Margaret Gibson’s parents often referred to her as their Connecticut Yankee daughter. Although she was raised in Richmond, Va., Gibson moved to the Northeast after college, leaving behind Southern customs and culture she could not embrace.
Gibson, an emeritus professor of English and noted poet, tells the story of her life in her new memoir, The Prodigal Daughter, Reclaiming an Unfinished Childhood, published by the University of Missouri Press.
The book follows on the heels of her ninth book of poems, One Body, which was published last year.
Gibson and her sister grew up during the 1950s in what she calls a “southern and very traditionalist, conservative culture.
“My sister stayed in Richmond and lived a very conventional married life and didn’t change her views about the social and political world,” says Gibson. That world was defined by racial segregation, the division of rich and poor, and a strict fundamentalist religion.
“I was coming of age during a period when real changes in society were beginning to happen, particularly in the area of integration,” she says.
When she reached her teens, Gibson became acutely aware of the differences between herself and her family. “I realized that the reasons for segregation were not valid,” she says.
“The changes I went through during the civil rights movement and the Vietnam War put me over on the left. My parents didn’t understand that. Also, I wanted to become a poet, and my parents didn’t understand that either.
“I grew up in a culture in which to say you were different from someone meant that you didn’t have to deal with that person,” Gibson says.
“The natural differences with my sister became magnified by the fact that I grew up in a culture in which division and separation was the normal state of affairs.”
She adds: “Most of my rebellion was interior, and rather than remaining in Virginia to try to change things, I left.”
Gibson says the opening and closing chapters of The Prodigal Daughter are about her restored relationships with her parents and her sister.
The bulk of the book, she says “falls into the genre of childhood memoir, remembering what it was like to grow up in my particular family of origin in Richmond.”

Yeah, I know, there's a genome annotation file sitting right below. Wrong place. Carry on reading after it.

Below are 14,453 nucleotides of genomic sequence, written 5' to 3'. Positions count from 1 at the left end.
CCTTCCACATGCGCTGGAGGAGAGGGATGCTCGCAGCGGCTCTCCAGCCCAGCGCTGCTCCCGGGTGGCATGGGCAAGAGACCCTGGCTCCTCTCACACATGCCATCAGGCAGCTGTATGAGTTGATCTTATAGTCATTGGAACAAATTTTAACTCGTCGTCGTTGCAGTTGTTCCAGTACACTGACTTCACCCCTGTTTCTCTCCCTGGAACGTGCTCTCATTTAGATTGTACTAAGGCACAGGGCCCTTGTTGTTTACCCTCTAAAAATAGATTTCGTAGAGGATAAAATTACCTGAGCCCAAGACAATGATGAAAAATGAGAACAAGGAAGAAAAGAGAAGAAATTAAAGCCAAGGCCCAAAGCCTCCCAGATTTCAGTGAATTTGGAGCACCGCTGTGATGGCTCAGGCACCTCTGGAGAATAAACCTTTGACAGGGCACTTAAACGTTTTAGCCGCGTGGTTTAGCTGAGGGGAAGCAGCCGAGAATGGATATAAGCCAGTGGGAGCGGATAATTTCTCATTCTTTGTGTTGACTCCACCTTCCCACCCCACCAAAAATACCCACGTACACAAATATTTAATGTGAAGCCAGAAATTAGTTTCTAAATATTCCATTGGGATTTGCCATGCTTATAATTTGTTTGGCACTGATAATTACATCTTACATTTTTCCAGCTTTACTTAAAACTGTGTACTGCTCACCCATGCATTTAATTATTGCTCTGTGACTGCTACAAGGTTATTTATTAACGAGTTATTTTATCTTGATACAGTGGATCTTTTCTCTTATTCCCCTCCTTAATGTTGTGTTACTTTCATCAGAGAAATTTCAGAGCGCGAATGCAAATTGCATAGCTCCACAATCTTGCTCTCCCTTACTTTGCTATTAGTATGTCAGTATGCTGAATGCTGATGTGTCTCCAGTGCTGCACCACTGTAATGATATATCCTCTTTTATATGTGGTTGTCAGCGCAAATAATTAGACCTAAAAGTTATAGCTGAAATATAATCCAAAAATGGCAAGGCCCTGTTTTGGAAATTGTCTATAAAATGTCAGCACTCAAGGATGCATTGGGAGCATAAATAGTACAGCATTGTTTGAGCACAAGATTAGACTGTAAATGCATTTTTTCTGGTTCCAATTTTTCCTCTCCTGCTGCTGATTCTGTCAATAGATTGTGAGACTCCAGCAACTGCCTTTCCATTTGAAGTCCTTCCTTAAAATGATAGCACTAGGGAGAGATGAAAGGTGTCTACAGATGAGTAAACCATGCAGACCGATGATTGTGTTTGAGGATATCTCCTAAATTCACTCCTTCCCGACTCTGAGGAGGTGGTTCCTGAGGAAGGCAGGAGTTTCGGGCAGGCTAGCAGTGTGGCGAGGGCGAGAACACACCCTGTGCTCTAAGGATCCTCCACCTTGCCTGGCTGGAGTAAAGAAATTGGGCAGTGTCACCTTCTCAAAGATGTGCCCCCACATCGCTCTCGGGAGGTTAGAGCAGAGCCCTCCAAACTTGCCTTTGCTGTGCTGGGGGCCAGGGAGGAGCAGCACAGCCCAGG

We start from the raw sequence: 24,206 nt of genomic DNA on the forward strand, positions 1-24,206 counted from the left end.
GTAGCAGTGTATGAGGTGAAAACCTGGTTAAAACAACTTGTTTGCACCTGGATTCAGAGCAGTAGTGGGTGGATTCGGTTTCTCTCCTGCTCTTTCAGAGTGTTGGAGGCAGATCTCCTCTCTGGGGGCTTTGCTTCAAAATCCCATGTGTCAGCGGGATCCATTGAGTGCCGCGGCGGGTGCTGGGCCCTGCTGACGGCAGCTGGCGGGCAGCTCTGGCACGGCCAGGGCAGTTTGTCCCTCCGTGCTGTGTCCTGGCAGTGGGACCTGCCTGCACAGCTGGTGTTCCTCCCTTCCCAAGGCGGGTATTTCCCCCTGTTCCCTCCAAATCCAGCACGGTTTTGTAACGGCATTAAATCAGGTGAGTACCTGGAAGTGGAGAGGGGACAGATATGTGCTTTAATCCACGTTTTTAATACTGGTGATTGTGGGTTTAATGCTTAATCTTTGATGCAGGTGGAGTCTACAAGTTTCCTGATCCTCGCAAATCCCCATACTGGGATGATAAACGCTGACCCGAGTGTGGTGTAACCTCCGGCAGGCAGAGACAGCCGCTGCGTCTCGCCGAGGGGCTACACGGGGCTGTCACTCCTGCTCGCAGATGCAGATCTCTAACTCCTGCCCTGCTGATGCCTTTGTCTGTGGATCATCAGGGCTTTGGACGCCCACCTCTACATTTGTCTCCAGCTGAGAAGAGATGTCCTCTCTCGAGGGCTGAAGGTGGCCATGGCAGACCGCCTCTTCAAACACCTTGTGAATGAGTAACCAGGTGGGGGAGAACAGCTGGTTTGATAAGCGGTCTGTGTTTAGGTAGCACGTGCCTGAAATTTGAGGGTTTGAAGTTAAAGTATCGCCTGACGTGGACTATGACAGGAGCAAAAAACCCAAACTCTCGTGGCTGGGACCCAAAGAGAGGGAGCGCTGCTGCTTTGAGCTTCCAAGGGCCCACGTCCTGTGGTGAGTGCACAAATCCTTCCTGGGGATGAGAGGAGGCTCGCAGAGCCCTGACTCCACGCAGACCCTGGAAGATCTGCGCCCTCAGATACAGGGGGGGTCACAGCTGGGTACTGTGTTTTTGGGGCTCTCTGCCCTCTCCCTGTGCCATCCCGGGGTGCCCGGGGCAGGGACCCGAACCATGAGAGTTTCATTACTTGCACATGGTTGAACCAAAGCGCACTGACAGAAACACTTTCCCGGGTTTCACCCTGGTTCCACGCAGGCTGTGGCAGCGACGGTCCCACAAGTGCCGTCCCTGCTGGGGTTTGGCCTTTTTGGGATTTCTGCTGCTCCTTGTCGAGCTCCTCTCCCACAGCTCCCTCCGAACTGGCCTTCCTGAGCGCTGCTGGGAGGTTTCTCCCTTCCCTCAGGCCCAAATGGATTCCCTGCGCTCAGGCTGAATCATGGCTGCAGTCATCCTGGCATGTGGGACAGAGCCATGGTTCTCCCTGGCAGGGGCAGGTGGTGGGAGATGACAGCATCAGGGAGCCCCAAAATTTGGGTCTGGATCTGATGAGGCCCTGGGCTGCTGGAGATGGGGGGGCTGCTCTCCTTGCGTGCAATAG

She says she and her sister were close in age “but that was about as far as it got. We were temperamentally very different.”
When her sister had a stroke in 2000, Gibson went to Virginia to help her.
“My sister had become totally dependent,” she says.
They spent a good deal of time talking about their childhood, and became friends.
“My big discovery – it took my breath away - was that underneath all this difference, I had always loved my sister,” Gibson says. In the opening chapter of the book, Gibson recounts a visit to her sister following the stroke. She writes:
“As I massaged her legs, as my body faintly rocked back and forth to increase the rhythm, all the years I forgot to remember her, all the years I scorned and disregarded part of my own heart, fell away, and it came to me in a shudder of surprise that I had, all these years, loved her without knowing that I loved. What was it in me that had concealed that love so stubbornly? How was it possible to love and not to know?”
Gibson says writing a memoir “helps you as much understand yourself as you are now, as it helps you understand the way you were then. It’s as if in recreating the voice and the context and the character of who you once were, you become more able to understand who you are and the distance you’ve come.”
She says writing a memoir was much harder to write than poetry in one respect: “When you write a memoir, you make a pact with the reader that you’re going to write what really happened. You may compress things to make it a work of art, but you tell the truth.”
That wasn’t always easy, she adds: “I thought, ‘Am I really going to write about my father’s nervous breakdown? Is that too private?’ But making the pact to tell the truth means that you walk around with a little bit more of yourself out there than you might like.”